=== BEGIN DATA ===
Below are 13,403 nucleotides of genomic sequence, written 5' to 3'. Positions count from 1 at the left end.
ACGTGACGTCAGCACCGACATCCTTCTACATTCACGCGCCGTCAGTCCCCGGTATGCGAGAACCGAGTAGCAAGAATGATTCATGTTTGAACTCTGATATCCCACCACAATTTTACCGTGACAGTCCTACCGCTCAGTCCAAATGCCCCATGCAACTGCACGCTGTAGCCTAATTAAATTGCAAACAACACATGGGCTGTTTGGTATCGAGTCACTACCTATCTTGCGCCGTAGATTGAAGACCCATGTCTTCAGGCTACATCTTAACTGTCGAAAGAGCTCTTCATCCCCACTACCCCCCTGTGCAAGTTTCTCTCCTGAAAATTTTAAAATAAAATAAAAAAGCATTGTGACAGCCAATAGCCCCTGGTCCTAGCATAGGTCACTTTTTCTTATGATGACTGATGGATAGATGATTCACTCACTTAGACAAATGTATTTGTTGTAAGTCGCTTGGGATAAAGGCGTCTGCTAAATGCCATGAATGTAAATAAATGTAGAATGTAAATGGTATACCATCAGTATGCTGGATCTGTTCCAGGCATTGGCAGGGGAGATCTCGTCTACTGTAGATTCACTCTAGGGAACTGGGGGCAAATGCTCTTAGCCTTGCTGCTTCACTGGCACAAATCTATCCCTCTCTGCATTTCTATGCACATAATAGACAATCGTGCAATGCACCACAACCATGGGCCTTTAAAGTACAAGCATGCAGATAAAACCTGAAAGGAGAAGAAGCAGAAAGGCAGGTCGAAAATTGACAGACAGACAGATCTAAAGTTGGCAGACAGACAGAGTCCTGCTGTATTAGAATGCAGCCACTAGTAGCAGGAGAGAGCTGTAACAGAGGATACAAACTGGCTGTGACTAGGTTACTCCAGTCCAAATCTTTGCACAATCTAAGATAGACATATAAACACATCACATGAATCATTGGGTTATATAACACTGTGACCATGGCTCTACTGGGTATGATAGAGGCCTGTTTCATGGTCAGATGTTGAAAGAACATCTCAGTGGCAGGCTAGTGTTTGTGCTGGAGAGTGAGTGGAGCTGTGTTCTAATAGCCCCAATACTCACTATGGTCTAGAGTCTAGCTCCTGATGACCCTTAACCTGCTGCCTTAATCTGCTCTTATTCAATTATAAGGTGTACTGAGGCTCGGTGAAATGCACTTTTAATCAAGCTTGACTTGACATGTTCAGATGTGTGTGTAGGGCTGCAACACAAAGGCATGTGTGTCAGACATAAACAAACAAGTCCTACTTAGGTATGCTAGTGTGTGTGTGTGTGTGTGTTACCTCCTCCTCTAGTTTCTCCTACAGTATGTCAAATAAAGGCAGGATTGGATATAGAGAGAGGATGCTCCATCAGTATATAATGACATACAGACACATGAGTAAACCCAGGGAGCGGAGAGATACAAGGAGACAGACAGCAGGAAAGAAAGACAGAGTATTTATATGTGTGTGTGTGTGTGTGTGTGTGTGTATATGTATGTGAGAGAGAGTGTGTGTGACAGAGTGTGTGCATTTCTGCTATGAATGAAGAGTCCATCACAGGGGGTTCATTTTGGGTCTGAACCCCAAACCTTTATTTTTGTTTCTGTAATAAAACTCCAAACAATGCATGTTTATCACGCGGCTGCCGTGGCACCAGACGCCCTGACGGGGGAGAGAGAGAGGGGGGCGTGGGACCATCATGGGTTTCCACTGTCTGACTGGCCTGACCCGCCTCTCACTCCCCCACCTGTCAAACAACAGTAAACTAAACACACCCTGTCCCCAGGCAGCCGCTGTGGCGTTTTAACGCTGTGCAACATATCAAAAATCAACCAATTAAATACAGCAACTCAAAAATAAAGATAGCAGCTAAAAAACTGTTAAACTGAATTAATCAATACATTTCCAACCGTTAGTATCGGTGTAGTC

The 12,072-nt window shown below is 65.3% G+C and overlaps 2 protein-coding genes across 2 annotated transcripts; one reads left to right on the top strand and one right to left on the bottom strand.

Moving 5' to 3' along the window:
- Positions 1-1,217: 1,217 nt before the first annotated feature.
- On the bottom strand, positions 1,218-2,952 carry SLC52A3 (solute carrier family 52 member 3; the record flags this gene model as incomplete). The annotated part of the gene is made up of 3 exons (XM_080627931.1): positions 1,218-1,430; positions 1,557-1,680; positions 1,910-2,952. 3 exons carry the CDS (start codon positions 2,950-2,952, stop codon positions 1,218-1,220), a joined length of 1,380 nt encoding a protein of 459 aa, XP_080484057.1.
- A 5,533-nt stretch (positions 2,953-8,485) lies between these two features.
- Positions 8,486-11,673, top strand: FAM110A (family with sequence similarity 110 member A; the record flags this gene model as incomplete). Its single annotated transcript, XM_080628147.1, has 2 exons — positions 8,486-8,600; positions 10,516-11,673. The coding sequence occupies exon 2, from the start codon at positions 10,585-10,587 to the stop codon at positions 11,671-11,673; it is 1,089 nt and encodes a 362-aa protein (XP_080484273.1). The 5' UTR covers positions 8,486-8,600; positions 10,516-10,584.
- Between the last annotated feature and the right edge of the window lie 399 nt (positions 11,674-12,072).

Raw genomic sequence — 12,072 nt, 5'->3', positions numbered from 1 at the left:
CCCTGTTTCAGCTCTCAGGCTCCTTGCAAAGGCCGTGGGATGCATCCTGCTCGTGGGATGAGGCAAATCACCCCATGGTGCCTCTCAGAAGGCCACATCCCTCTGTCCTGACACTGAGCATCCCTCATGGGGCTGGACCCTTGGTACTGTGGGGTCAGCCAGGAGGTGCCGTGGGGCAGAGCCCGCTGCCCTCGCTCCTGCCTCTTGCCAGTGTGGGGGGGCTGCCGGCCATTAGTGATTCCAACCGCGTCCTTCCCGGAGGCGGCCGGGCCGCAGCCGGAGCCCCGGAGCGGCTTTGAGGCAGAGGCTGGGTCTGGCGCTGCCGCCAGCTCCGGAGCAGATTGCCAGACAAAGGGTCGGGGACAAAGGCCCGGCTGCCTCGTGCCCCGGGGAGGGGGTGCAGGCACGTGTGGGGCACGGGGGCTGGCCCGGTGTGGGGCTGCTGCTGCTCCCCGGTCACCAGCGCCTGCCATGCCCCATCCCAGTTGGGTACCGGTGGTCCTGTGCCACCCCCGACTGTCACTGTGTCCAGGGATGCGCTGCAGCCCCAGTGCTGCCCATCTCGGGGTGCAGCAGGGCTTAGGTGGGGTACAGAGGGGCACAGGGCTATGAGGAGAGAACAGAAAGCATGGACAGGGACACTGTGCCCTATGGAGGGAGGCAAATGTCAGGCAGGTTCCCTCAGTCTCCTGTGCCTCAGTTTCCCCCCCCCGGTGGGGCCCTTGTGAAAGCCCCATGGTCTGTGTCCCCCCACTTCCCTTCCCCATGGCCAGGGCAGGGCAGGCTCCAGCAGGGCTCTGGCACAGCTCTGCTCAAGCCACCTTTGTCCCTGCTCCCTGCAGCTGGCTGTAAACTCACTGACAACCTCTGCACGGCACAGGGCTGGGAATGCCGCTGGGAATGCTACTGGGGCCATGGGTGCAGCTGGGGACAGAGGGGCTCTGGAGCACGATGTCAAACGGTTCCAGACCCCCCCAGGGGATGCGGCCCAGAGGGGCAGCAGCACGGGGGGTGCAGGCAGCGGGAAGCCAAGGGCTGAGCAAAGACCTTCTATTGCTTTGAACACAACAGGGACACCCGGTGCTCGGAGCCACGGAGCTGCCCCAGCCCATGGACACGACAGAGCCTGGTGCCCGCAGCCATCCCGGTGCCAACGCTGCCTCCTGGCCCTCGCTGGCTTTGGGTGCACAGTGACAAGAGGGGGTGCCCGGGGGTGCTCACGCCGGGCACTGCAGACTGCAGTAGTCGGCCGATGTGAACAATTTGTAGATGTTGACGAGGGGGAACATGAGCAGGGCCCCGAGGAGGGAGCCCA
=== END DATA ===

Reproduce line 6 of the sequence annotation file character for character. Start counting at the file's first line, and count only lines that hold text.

- On the bottom strand, positions 1,218-2,952 carry SLC52A3 (solute carrier family 52 member 3; the record flags this gene model as incomplete). The annotated part of the gene is made up of 3 exons (XM_080627931.1): positions 1,218-1,430; positions 1,557-1,680; positions 1,910-2,952. 3 exons carry the CDS (start codon positions 2,950-2,952, stop codon positions 1,218-1,220), a joined length of 1,380 nt encoding a protein of 459 aa, XP_080484057.1.